Zero Sen A6M2 (oz8607)


Zero Sen A6M2 (oz8607) by Hal Parenti 1976 - plan thumbnail

About this Plan

Zero Sen A6M2. Radio control scale model WWII Japanese fighter. For .60 power.

Quote: "Article and model by Harold Parenti Color profiles by Richard Clark What looks exactly like a famous WWII Japanese fighter and flies like a pattern ship? It's the A6M2 or 'Zeke' that won the 1975 Nationals.

It all started about five or six years ago while attending one of the frequent weekend pattern contests. The introduction of another type of competition flying came along to shorten our pattern flying time. First formula I and now stand off scale. Naturally being the type of person that must get involved in anything new, I decided to find a good subject for my first attempt at this new event.

Every type of World War II airplane came to mind but I definitely knew before I made my final decision it had to be a low wing plane with retracting landing gear and very attractive, for eye appeal. The Zero A6M2 was my choice primarily because if it would fly anything like its big brother, it had to be a winner.

Japan put the first Zero A6M2 Model 21 into action in November 1940, a year before the attack on Pearl Harbor, and by December 8, 1941 over 400 Model 21s were available. After the attack on Pearl Harbor, fear of the Zero raced through the Allied and American forces. Although a very worthy aircraft it was credited with performance and maneuverability beyond its ability. The Americans long contended the words 'made in Japan' meant an inferior copycat product and the thought that a Japanese aircraft was superior to an American design was too much to comprehend. It was claimed that the Zero was originally an American design, rejected in the US, then purchased, copied and reproduced in Japan. This fiction was so widely circulated that it is still believed to be true. Other sources claimed that the Zero was copied from the Vultee Vanguard, the Chance-Vought V-143, the Northrop FT-1 and the Gloster F-5/34 experimental fighter. Because of its maneuverability and performance the Zero was the most sought after mechanical prize of the early months of the Pacific war.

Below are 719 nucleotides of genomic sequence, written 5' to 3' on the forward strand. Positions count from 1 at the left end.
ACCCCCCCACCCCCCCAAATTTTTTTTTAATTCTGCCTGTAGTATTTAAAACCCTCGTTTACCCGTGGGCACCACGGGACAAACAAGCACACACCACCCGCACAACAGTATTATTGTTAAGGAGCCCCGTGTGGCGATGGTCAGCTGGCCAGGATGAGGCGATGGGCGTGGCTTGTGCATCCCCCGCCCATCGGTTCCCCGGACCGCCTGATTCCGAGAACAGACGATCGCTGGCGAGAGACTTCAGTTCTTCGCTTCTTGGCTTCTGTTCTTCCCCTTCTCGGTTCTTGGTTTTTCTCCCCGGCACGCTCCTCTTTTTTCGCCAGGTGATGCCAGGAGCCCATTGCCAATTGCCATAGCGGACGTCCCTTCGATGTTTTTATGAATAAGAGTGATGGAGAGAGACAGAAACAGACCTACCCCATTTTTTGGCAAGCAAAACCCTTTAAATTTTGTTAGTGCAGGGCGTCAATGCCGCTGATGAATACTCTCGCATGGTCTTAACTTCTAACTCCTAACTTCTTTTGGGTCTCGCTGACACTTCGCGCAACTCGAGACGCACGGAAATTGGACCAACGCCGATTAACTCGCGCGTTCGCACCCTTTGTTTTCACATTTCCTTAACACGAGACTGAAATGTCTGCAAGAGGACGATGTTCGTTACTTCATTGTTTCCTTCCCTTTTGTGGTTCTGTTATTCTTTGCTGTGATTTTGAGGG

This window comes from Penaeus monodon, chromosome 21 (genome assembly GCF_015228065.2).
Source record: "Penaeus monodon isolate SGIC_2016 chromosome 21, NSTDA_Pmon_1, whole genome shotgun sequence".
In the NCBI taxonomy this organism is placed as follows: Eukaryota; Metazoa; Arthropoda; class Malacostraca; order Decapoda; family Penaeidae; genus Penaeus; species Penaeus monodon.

So much for the background of the aircraft. Now you can build one of your own to compete in the next Sport Scale contest. The Zero is a high performance aircraft and not intended for the beginner, so I will direct construction with the assumption that the basics will not have to be explained. The final version of the Zero as entered in the 1975 Nationals at Lake Charles, Louisiana was equipped with a Supertigre ABC60, 11x7 Top Flite prop, World Engines Expert seven-channel transmitter and receiver, modified Pro-line retractable main gear, my own design retractable tail wheel and a reworked Goldberg retract servo modified to operate the gear at realistic speed. The wing and stab are foam with balsa covering and the fuselage is all balsa construction. Covering is the old silk and dope method.

CONSTRUCTION. Wing: Prepare four wing skins by butting sheets together or obtaining four large sheets from your hobby dealer. Before covering the foam core, a few cut outs will have to be made. Cut two retract mounting boards from 1/8 plywood per the drawing or make one to suit your particular servo. Be sure to add an additional 1/4 in plywood reinforcement strip under the servo mounting holes. This will give you a 1/4 in mounting surface for the sheet Metal screws..."

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Zero Sen A6M2 (oz8607) by Hal Parenti 1976 - model pic


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